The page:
Archive for parenting

university of colorado footballIn 1968 at the age of 12 I was a rabid Denver Bronco fan. My Dad was never that much into the Broncos, though. Instead University of Colorado football was his favorite spectator sport. In the late 60’s and early 70’s he took me to a number of games at Folsom Field on the CU campus. Back then the Buffs had discount tickets for sale at 9 a.m. on game days. My Dad and I would leave our south Denver home early on Saturday morning to make sure we’d be in line to get a chance at these tickets.

“I always liked the college game better,” my Dad would tell me when comparing the CU experience to the Broncos. “I like the enthusiasm of the college kids,” he said.

The CU Buffs in the late 60’s and early 70’s had some very good teams – with much better won-loss records than the Broncos. While going to Buff games with my Dad did not change my preference for pro football, I came to learn that going to CU games was pretty cool, too! We saw some great players on those Colorado teams, like the Anderson brothers and Cliff Branch. I remember a high scoring 1969 game against Kansas State that had more offensive fireworks than any Bronco game I had seen (the Buffs won that day 45-32).

We always sat past the goal line on the east side of the stadium (section 121). In a family with five kids I didn’t get that much alone time with my Dad, except on those CU football Saturdays. With our tickets in hand at 9 a.m., we’d talk for hours as we waited for the 1:30 p.m. kickoff. Just me and my Dad. I remember after one game my Dad got lost driving home (he wasn’t the best at following directions), and we ended up in this little town called Louisville. We called home from a pay phone outside a gas station to tell Mom we’d be late for dinner.

I cherished those CU football Saturdays with my Dad. Years later, in the mid 80’s, I found myself living in that little town we had stumbled upon years before. As a young software engineer working at Storage Tech and living in Louisville, I would frequently drive up to Boulder for game days. Watching CU football rise to prominence under Bill McCartney was a thrill in those years. My Dad didn’t go to any games in the 80’s. Except for one.

On October 28, 1986 I treated my Dad to the CU/Nebraska game. I splurged and bought sideline tickets. I drove down to Denver to pick him up. We had lunch out together, just like old times. I wanted to thank him for all those CU football games he had taken me to in my childhood, and the Buffaloes did not disappoint us that day. Nebraska came into the game ranked #2, but CU upset the Cornhuskers 20-10. This still is the greatest Colorado game I have ever attended in person, and my Dad and I loved every minute of it.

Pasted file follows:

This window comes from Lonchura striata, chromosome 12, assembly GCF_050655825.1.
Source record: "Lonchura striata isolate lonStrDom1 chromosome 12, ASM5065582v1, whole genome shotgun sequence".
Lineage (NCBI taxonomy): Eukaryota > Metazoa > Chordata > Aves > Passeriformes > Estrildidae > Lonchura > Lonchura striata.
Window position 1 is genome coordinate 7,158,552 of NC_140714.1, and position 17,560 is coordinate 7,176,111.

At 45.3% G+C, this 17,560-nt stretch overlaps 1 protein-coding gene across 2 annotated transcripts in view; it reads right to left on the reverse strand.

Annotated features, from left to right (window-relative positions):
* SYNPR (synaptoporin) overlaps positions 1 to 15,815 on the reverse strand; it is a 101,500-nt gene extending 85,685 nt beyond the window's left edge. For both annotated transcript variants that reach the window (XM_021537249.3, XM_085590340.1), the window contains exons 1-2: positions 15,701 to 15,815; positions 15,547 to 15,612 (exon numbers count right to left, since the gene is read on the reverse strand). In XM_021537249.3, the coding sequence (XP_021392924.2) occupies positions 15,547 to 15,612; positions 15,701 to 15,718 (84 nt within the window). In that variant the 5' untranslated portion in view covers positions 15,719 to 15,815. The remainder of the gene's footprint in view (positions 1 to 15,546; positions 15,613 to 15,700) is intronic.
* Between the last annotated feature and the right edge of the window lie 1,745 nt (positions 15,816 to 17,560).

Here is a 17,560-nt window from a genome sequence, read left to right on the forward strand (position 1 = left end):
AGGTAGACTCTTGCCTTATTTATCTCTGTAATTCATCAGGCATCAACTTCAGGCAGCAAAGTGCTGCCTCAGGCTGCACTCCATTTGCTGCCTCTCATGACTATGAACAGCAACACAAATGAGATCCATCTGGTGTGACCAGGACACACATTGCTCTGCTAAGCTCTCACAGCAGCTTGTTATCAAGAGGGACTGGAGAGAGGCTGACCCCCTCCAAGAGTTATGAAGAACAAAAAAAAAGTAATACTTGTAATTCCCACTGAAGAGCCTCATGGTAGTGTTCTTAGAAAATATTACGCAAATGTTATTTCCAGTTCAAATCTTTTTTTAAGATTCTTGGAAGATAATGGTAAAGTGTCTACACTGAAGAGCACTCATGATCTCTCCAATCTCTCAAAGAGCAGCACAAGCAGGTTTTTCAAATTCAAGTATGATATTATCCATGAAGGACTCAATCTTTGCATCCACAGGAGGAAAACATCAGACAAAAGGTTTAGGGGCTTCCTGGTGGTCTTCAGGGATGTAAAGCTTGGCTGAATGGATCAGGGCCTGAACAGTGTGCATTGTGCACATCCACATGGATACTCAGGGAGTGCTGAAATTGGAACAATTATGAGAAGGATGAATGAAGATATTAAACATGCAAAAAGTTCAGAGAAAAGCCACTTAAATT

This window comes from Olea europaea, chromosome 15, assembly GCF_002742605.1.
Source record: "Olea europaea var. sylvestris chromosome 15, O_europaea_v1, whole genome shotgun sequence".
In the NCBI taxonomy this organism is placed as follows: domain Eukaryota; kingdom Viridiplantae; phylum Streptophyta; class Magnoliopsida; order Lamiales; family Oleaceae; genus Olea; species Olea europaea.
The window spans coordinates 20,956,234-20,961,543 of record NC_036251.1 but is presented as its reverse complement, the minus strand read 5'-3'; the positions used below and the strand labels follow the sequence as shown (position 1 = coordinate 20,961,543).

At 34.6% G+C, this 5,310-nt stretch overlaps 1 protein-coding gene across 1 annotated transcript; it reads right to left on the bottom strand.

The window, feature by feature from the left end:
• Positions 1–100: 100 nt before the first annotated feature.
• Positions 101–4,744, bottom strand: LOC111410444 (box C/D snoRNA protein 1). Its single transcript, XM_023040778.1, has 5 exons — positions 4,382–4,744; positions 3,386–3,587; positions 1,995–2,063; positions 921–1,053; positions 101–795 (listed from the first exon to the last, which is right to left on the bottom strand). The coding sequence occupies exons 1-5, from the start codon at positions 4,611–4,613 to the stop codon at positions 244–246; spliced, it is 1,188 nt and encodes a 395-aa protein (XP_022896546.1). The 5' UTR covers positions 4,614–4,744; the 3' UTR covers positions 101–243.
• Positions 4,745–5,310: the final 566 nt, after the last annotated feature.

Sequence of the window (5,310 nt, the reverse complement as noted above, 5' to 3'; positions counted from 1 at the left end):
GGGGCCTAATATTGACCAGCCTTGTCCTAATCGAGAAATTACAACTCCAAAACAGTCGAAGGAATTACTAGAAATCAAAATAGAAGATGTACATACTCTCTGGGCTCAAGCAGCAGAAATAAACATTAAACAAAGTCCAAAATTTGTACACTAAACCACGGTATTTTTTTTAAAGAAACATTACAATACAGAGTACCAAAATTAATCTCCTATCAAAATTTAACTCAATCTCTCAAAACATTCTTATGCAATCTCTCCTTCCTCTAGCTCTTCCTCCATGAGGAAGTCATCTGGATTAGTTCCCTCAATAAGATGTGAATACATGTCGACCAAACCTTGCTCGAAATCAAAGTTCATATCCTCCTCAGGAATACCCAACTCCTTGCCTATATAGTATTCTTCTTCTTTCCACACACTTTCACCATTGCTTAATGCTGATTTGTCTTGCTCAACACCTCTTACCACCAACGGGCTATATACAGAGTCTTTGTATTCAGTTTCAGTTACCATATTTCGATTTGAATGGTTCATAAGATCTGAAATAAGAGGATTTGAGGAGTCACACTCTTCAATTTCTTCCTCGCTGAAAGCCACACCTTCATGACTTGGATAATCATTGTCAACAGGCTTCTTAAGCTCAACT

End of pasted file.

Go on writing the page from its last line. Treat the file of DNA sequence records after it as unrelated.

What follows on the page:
There will be no more CU football games for my Dad, as he passed away last year at the age of 90. I will always remember those Fall afternoons at Folsom Field as some of the best times I had with him.

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When the little gremlins and goblins come to our house tonight trick or treating it will back memories for me of Halloweens past.  Our twin sons are off at college in their freshmen years and are doing very well.  But when they were younger, I had an active role on Halloween night.

Mom always worked with our twins in the month of October to pick just the right costume for each.  I didn’t have too much to do with that.  The boys eagerly would look forward to Halloween night, mapping out plans for all the houses they would visit.  That’s where I came in.  My job was to escort Andrew and Josh around the neighborhood while Mom stayed home giving out candy to other kids.

For some reason Halloween never seemed to turn out quite like the boys had planned.  We would often get an unseasonal cold spell in late October.  I remember one Halloween night going out with the boys with the temperatures in the teens!  Their enthusiasm for collecting candy quickly ended that evening after only a few houses – the cold weather got the best of them.

I remember the boys first Halloween at 21 months of age.  They were cute just having learned to talk earlier that year. We trained them to go up to the neighbors’ homes and say “trick or treat!”.  When the big night came, Josh went up to the first house, opened his bag, suddenly got a look of fear on his face, and said to our neighbor, “Put Candy In There!!!!”

This video, the following year at age 2, shows another Halloween that didn’t get off to a good start: